Kazakhstan is set to become the 24th state to join the Treaty on the Prohibition of Nuclear Weapons after a parliamentary vote in favour of ratifying the Treaty on Monday 24 June. The state has previously signed the Treaty in March 2018.
Kazakhstan inherited the world’s fourth largest stockpile of weapons following the collapse of the Soviet Union, but the government instead chose a different path and was instrumental in the creation of the nuclear-weapon-free zone in Central Asia.
Over a period spanning 1949-1991 the Soviet Union carried out more than 450 nuclear tests in Kazakhstan, leaving behind the catastrophic humanitarian consequences which are at the heart of the initiative which led to the new Treaty.
Foreign Minister Beibut Atamkulov said the ratification of the treaty will make “a huge contribution by Kazakhstan to building and preserving a world free of nuclear weapons, as well as confirm our country’s leadership in the field of nuclear disarmament.”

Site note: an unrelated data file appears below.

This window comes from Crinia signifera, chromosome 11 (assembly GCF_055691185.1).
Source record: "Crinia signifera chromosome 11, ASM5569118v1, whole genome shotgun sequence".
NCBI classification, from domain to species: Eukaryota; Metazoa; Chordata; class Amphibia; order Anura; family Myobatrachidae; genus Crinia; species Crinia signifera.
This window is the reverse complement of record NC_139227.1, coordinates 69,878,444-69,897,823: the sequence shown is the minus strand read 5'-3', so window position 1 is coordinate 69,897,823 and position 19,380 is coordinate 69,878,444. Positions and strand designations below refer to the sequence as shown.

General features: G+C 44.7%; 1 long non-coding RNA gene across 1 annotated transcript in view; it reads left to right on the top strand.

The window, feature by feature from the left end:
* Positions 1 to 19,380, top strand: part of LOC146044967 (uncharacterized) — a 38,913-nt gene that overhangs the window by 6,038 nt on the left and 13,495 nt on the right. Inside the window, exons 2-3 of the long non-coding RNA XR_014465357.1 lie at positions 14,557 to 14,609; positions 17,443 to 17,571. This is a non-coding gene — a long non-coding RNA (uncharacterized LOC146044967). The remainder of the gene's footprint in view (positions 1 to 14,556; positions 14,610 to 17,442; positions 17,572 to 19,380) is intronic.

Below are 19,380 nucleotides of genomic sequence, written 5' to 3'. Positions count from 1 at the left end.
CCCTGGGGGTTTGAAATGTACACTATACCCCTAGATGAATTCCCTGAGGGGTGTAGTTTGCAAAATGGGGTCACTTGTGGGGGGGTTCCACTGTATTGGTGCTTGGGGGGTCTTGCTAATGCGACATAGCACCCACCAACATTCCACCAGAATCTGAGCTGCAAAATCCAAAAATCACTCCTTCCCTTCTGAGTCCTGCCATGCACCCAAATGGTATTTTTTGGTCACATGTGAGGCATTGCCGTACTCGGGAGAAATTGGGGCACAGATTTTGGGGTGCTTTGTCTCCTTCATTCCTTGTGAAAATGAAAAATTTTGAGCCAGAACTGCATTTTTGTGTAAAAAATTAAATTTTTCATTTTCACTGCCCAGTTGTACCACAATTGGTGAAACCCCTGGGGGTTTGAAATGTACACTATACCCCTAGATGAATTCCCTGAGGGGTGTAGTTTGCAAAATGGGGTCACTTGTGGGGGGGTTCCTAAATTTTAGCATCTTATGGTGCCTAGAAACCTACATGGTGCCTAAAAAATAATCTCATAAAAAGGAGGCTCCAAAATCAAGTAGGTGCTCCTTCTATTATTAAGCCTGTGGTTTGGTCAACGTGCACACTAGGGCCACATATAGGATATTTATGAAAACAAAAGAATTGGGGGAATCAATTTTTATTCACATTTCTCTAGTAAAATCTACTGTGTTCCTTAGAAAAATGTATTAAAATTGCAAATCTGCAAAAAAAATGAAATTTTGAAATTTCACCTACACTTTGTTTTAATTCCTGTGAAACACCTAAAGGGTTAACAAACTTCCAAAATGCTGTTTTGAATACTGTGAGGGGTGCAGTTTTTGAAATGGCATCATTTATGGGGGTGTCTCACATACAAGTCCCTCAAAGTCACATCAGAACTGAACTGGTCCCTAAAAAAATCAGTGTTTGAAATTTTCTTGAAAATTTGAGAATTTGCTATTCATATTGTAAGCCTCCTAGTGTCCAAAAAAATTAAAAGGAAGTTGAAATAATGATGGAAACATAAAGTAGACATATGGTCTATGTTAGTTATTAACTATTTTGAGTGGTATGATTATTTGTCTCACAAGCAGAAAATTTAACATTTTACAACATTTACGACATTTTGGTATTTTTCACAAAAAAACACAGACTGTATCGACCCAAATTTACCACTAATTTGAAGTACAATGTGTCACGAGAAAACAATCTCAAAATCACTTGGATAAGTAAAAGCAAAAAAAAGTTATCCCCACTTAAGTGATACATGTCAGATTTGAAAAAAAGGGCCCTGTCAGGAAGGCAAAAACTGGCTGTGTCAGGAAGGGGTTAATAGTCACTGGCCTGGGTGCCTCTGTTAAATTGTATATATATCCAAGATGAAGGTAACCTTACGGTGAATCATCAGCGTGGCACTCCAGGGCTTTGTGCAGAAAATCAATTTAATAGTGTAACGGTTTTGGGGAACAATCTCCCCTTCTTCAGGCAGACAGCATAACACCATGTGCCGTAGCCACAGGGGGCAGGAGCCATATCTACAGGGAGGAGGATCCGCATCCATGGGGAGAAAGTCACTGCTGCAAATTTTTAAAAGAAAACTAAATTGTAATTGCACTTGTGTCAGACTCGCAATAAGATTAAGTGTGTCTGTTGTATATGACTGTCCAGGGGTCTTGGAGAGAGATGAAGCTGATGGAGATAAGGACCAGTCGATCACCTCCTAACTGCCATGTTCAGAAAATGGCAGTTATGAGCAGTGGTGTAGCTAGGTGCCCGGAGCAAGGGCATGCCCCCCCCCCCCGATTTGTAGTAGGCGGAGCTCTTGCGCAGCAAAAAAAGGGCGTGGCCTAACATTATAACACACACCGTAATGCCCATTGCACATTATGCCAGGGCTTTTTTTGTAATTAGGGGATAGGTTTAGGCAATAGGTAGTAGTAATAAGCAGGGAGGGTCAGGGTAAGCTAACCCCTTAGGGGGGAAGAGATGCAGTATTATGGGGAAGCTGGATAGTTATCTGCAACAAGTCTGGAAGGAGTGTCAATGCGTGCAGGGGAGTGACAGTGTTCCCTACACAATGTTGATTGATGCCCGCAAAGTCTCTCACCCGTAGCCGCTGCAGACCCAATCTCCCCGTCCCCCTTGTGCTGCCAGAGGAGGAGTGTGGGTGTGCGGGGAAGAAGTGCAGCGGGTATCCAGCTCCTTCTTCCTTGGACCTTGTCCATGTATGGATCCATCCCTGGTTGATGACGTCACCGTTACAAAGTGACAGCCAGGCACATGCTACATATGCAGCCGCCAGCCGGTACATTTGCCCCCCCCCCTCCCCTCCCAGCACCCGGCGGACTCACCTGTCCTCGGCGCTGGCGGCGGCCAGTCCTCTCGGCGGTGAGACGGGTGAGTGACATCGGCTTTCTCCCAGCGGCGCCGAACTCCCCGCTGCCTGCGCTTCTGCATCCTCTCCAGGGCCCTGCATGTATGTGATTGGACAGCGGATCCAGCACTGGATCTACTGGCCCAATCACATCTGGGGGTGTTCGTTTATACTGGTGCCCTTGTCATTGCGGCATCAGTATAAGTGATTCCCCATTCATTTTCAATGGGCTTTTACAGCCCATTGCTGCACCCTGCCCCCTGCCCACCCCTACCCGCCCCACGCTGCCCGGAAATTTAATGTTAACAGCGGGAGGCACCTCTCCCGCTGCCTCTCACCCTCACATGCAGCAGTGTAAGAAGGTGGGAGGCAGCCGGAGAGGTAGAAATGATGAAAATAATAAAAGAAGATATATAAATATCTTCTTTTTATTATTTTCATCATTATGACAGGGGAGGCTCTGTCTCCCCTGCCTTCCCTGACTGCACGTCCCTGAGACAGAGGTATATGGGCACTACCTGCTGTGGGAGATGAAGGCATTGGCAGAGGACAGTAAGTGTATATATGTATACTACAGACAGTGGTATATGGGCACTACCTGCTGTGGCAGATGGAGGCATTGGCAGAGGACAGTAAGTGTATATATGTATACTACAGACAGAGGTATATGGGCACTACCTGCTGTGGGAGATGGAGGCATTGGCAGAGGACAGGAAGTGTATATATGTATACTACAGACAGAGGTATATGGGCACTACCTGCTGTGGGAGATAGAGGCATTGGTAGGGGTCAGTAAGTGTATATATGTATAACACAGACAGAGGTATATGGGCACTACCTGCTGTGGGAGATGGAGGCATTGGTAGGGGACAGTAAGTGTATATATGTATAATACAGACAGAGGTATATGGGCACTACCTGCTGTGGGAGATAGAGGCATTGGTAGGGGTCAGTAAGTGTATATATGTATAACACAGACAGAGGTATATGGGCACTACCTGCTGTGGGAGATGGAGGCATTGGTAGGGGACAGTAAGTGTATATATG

The next stage of the process will be for the official instrument of ratification to be deposited at the UN in the coming weeks. The Treaty will enter into force when 50 states in total complete the ratification process, so far more than 70 have signed and many are currently in the process of completing their domestic route towards ratification.